This Week's Podcast: Field To Vase
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We all know about the trend for buying locally grown food. Flowers may not be far behind. Our guest Debra Prinzing, one of the most popular and prolific garden writers, presents a new book on what she hopes will become a movement for growing cut flowers locally. In The 50-Mile Bouquet: Seasonal, Local and Sustainable Flowers, Debra discloses the workings of the floral industry and zeros in on individual commercial cut flower farmers and sellers who are producing “unique, beautiful, vigorous and poison-free crops” – and selling these flowers to nearby customers.
Few people realize or even think about where cut flowers come from. Some 80% are imported. But that is changing. In 2010, over 7,000 farmers were growing flowers – up by 17% from the year before (USDA). The four states leading in flower production are (not surprisingly) California, Washington, (somewhat surprisingly) New Jersey and Oregon. Perhaps Debra will get to write more about the Garden State’s long history of flower growers and other producers around the country. (Are there still daffodil fields in Virginia?)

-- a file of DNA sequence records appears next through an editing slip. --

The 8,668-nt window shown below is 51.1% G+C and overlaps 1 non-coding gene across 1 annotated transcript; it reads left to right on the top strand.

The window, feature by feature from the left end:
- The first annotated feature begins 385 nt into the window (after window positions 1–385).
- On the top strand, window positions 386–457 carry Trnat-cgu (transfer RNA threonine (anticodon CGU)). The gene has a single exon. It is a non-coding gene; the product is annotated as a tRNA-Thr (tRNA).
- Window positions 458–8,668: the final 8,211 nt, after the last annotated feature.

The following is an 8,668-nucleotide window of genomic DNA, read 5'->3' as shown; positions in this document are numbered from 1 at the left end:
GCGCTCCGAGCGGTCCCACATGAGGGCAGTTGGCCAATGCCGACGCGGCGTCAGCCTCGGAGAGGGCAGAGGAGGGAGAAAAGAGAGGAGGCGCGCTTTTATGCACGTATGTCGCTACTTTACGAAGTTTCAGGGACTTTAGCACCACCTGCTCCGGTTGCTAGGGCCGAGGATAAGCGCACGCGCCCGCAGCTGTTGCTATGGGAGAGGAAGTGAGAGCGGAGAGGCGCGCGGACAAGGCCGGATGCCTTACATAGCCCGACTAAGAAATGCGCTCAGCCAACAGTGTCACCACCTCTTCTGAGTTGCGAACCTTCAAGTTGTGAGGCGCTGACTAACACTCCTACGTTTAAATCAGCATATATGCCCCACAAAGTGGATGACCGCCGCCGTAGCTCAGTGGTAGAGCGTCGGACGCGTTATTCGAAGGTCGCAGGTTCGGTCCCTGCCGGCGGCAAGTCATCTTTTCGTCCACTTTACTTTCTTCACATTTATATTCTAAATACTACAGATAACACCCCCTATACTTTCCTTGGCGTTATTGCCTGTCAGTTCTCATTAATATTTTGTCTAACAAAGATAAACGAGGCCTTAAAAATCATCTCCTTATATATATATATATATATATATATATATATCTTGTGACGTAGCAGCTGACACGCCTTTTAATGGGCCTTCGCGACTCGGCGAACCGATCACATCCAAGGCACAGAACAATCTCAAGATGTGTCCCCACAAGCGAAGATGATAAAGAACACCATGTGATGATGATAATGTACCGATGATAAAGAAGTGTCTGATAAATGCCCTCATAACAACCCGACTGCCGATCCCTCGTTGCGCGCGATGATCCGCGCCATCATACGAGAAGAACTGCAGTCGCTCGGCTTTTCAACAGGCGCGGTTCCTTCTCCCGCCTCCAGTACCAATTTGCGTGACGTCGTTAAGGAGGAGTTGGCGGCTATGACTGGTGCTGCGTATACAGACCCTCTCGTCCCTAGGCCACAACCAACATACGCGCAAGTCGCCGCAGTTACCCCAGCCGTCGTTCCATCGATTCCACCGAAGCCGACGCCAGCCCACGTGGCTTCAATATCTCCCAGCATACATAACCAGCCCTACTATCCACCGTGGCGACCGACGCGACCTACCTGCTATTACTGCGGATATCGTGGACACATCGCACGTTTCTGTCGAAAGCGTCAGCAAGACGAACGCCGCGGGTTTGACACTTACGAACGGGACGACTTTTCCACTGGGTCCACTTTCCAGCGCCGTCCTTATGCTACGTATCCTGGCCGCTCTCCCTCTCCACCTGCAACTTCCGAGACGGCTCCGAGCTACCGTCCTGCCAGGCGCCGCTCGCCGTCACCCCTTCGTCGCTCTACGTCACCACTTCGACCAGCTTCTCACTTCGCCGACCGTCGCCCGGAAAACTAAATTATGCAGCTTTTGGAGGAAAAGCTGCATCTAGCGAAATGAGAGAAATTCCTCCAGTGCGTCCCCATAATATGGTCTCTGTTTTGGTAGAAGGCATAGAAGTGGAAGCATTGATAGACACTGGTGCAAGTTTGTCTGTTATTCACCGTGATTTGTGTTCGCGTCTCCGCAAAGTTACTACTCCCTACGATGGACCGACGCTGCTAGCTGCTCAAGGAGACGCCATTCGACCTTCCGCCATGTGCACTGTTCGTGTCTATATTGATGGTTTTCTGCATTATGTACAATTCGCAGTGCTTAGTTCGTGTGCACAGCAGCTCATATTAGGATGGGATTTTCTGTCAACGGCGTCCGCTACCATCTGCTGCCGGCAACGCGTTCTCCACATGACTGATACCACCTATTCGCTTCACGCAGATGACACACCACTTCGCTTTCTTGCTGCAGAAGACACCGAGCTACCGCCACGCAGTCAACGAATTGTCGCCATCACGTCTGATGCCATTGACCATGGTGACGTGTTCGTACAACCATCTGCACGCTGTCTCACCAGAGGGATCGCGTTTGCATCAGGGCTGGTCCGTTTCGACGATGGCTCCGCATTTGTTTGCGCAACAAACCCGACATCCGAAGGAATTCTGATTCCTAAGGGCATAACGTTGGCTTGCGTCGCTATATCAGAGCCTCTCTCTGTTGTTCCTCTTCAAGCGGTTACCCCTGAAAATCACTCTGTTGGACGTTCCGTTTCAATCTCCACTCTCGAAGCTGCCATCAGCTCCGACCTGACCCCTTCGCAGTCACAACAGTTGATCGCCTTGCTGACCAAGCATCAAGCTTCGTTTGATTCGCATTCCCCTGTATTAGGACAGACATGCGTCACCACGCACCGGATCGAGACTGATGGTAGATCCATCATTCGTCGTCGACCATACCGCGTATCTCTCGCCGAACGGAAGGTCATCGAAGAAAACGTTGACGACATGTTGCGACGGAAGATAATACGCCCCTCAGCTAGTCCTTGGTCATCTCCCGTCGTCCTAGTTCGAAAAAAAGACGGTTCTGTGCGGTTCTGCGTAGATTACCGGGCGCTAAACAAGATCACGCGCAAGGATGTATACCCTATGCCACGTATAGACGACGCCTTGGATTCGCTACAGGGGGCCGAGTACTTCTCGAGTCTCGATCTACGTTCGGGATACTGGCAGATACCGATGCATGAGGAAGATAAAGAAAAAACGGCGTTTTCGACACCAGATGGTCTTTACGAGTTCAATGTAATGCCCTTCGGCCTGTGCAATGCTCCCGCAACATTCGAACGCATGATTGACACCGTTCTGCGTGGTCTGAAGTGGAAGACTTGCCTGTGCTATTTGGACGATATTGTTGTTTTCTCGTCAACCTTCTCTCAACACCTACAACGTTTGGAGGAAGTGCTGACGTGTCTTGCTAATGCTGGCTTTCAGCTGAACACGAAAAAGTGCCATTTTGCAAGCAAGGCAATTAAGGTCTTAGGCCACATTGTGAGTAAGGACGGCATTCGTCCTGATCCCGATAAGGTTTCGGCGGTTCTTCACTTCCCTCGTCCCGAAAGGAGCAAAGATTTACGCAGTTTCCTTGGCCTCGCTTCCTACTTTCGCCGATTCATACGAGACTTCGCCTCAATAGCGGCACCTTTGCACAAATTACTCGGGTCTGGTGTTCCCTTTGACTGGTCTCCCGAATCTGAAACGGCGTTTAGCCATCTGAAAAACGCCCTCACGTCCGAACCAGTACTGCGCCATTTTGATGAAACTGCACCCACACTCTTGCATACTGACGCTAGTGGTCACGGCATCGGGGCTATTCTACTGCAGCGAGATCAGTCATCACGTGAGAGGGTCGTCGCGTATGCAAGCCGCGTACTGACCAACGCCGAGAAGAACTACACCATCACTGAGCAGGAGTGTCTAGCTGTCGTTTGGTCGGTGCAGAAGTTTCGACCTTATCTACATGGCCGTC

The book is illustrated with David E. Perry’s luxurious photographs that are at once documentary and softly impressionistic, and which contribute to making this small square book as welcome as a summer bouquet.
For more information, visit Debra’s 50-Mile Bouquet blog.